Focus, motivation and a generally productive attitude are highly desirable features of any workplace. In fact, things might stink a little without them.

The issue is that productivity can be an elusive phenomenon. Linked to motivation and team morale, it can be hard to pinpoint what increases productivity.

A paper by Gensler indicated that the most productive workplace activity is focused, individual work. It was also evident that this ‘focus’ work was the least encouraged type of work.

Work can be split into four distinct modes:

  • Focus
  • Learn
  • Collaborate
  • Socialise

‘Focus’ work, as stated by the Gensler report, makes up the largest proportion of productivity. Thus, one of the keys to unlocking enhanced productivity would be to encourage focus.

This is quite a straightforward and predictable concept, but is something which is often missing in the workplace.

So, whether you are a boss or an employee, there are plenty of different ways to increase focus and keep your stream of completed work ticking along nicely.

Productivity as a result of harnessing your time

If productivity were an equation, it would pretty much be calculated using a relationship between amount of time and work produced. In this case, careful time management is a huge factor for increasing productivity at work.

Here are some ideas you can try out...

Working in manageable chunks

Sure, if there’s a whole load of work in front of you, it can be tempting to just power through it all without coming up for air. However, it is evident that taking short breaks helps the brain to refocus and approach work a fresh vigour.

You could give the Pomodoro technique a try. This involves working on something for 25 minutes, before taking a five minute rest. After the short break is up, you should resume working for another 25 minutes.

Learn about your productivity sweet spots

There are always going to be certain times of the day when you just feel a bit more sluggish, and the sofa calls your name a bit louder. Be sure to plan most of your work at the opposite end of the day, when you are feeling at your most productive.

Charlie Hugh-Jones, author of 'Unlocking a More Productive You', explains how “mental bandwidth and depth of concentration” fluctuate over the day. To get every last drop of productivity out of your day, you are advised to “harness your rhythms” and ensure that the most taxing work of the day gets matched with your most alert time of day.

Increase productivity by delaying your reactions

You are tapping away on your keyboard at a pleasing pace when an email notification pops into your peripheral vision. You try to ignore it, but to no avail. Alas, you have now spent eight of your precious minutes typing a response to a colleague which, to be frank, could have waited a couple of hours.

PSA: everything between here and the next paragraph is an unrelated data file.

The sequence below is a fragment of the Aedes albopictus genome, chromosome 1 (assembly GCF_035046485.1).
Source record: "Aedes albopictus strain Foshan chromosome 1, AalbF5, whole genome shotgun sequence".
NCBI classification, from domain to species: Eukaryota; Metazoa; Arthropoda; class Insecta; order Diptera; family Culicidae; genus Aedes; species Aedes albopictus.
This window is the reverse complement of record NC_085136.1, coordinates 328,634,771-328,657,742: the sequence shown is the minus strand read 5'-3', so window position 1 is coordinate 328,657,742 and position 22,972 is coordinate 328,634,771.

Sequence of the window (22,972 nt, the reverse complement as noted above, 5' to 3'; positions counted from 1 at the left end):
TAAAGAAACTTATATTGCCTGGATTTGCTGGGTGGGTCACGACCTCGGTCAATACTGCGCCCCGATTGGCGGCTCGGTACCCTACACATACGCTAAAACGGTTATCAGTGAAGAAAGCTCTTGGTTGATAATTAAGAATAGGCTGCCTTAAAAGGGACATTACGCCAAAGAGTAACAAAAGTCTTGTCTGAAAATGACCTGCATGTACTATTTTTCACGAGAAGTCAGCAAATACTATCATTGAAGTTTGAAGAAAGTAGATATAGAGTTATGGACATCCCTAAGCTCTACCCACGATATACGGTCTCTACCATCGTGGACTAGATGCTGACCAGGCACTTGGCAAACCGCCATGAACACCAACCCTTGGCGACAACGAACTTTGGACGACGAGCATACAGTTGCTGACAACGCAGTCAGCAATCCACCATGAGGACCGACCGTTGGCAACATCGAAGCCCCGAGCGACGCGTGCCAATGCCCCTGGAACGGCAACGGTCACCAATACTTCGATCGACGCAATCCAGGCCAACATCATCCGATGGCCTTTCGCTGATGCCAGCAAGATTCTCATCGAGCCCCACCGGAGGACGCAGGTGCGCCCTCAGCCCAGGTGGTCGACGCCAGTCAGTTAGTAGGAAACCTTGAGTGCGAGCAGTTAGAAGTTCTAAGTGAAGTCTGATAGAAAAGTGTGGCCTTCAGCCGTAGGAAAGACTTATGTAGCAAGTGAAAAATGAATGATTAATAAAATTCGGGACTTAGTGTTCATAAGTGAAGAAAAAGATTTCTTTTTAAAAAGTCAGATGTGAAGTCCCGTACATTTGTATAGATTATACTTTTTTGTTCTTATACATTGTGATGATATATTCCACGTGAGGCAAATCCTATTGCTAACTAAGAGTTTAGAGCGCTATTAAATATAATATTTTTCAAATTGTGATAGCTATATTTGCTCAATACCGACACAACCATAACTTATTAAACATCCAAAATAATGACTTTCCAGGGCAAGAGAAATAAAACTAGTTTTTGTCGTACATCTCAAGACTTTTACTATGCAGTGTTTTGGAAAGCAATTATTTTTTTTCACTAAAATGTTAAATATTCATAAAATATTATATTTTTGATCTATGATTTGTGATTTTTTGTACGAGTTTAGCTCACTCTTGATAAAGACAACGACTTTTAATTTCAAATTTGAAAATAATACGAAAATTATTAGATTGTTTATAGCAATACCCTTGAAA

Now you have lost your train of thought with your original work, and struggle to resume at the pace you had going.

Sounds familiar? Maybe you could benefit from resting your trigger finger and delaying emails and other notifications until you have finished the work in front of you.

“Mono-tasking, by focusing on clear priorities, is a far more efficient way to accomplish a lot”, says Christian Muntean of Vantage Consulting.

Productivity as a result of minimising effort and increasing motivation

Naturally, the shorter the amount of time a task takes to complete, the more of these tasks you will be able to get done. There are plenty of things you can do to maximise the ease of working.

Create a to-do list

Without a list which maps out all of the tasks you should get through, you end up wasting mental effort deciding in which order to complete work.

When sitting down to work, your first task should be to create a to-do list which details the order of proceedings. Hint: put the toughest tasks first on the list, and this will help you to motor through them while you are still at your freshest.

Jordan Slavik, professor at the University of Maryland, states that if the most taxing task is not completed first, it will “typically not get completed at all”.

Identify your inner motivation for being productive

If struggling with a bout of indifference, sometimes all it takes to get back to work is a quick think about exactly why it is you are doing this work.

Maybe you are a programmer, and your work will eventually result in an amazing piece of software which will educate people. Or you have relatives who depend on you completing this work.

Charles Duhigg, in his book Smarter Faster Better says that anybody can find a “meaningful why” behind their work if they look hard enough.

Make use of productivity-boosting tools

If you run a workplace in which your employees use computers, there are plenty of tools you can install to maximise productivity.

Take Workzone for example. It allows a team to create a combined calendar, work to common deadlines and write notes describing their progress on tasks.

If you lead a workplace, you can use this tool to assign tasks to specific people. This can be a pretty useful benefit if your team isn’t often all in the same place at once.

Make productivity a priority

Whether you are an employee or a head of department, there are great benefits to be had from doing all you can to maximise your daily output.

Focus on giving yourself the best chance possible to power through all the work you plan to complete.

Photo by Stefan Cosma on Unsplash.

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